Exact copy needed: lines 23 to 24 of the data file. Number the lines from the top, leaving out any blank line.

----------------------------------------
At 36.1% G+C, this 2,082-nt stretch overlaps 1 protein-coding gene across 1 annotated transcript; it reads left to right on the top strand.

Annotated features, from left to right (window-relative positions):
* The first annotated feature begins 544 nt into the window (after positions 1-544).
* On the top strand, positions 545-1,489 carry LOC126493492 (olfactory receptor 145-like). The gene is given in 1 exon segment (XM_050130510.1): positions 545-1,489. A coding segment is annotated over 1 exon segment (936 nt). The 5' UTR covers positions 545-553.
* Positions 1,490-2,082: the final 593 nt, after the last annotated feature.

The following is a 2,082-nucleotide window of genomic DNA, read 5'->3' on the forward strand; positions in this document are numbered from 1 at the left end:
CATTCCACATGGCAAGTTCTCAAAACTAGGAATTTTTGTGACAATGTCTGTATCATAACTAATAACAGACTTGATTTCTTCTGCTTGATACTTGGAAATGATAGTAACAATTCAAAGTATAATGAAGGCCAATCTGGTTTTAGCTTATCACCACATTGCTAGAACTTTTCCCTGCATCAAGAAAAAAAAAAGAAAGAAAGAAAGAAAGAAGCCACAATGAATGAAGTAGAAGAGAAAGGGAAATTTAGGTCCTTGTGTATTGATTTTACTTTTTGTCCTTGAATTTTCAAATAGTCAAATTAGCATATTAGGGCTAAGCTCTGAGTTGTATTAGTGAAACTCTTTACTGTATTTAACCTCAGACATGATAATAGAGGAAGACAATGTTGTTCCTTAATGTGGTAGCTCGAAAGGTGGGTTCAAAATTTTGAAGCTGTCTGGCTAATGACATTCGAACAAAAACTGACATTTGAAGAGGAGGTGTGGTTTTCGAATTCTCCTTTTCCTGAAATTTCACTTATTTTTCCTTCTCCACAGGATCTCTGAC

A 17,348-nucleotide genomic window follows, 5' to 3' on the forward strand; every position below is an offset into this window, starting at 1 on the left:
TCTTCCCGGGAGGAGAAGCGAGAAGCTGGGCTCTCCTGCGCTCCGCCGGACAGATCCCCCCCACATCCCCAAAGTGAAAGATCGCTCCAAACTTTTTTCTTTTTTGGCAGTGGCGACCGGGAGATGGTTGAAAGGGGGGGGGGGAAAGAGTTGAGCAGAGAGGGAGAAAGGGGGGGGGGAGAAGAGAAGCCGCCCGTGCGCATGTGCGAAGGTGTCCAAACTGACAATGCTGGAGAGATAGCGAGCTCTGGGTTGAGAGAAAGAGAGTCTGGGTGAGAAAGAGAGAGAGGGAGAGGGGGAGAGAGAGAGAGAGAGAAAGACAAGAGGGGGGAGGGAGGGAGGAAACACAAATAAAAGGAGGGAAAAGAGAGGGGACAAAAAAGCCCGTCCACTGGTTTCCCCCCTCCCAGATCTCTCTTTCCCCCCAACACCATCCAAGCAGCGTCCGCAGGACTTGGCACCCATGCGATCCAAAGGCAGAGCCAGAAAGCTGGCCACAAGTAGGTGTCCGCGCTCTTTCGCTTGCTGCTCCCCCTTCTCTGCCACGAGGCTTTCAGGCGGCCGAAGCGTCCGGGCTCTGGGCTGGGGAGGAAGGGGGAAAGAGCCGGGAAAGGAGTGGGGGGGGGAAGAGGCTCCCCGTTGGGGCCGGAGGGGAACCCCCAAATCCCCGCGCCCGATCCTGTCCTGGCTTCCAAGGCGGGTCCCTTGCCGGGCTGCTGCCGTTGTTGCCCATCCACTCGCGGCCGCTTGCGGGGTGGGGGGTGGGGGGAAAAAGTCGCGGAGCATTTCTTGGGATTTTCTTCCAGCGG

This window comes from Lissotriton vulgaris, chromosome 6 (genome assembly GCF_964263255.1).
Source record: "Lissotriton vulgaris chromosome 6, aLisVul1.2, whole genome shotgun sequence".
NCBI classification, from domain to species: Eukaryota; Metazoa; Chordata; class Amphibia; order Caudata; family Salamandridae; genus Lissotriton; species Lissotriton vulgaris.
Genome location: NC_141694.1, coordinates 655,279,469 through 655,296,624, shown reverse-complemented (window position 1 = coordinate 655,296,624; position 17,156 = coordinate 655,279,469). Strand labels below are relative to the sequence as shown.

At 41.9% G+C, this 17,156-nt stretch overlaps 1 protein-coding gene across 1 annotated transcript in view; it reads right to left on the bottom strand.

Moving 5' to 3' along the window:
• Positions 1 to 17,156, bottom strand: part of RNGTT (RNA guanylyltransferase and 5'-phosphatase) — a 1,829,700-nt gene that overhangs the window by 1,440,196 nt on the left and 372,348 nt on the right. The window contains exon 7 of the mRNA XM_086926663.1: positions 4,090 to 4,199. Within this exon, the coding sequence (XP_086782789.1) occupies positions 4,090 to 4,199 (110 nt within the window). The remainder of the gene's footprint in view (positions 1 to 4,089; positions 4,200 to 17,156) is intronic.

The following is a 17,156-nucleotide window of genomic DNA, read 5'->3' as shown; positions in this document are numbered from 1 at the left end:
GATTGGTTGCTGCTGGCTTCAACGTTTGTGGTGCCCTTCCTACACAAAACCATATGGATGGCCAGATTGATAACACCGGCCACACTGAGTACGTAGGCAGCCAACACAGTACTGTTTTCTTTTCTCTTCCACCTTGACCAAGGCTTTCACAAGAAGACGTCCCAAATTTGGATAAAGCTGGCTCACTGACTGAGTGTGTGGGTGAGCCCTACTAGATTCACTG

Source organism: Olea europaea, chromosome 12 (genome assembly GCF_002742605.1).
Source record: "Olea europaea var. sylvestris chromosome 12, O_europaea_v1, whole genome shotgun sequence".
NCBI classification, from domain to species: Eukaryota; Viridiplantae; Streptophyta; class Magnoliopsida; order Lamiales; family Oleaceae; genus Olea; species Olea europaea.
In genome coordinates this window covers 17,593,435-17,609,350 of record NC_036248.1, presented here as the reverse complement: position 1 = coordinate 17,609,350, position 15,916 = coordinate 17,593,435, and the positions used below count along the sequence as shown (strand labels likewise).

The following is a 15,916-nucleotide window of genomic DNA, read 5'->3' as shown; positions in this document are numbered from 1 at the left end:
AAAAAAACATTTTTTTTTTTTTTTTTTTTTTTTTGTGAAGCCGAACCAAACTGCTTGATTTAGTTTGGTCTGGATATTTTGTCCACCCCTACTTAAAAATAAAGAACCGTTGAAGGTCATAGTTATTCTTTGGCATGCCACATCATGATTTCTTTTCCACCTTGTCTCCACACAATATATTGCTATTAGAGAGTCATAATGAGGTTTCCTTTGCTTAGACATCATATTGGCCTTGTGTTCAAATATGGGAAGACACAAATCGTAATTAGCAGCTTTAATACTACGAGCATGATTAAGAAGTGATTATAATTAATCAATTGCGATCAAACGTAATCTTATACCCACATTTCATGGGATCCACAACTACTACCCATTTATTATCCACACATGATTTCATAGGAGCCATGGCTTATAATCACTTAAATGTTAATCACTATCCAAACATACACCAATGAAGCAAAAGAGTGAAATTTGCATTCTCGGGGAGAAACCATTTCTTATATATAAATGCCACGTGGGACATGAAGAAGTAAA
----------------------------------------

The following is a 15,916-nucleotide window of genomic DNA, read 5'->3' as shown; positions in this document are numbered from 1 at the left end:
AAAAAAACATTTTTTTTTTTTTTTTTTTTTTTTTGTGAAGCCGAACCAAACTGCTTGATTTAGTTTGGTCTGGATATTTTGTCCACCCCTACTTAAAAATAAAGAACCGTTGAAGGTCATAGTTATTCTTTGGCATGCCACATCATGATTTCTTTTCCACCTTGTCTCCACACAATATATTGCTATTAGAGAGTCATAATGAGGTTTCCTTTGCTTAGACATCATATTGGCCTTGTGTTCAAATATGGGAAGACACAAATCGTAATTAGCAGCTTTAATACTACGAGCATGATTAAGAAGTGATTATAATTAATCAATTGCGATCAAACGTAATCTTATACCCACATTTCATGGGATCCACAACTACTACCCATTTATTATCCACACATGATTTCATAGGAGCCATGGCTTATAATCACTTAAATGTTAATCACTATCCAAACATACACCAATGAAGCAAAAGAGTGAAATTTGCATTCTCGGGGAGAAACCATTTCTTATATATAAATGCCACGTGGGACATGAAGAAGTAAA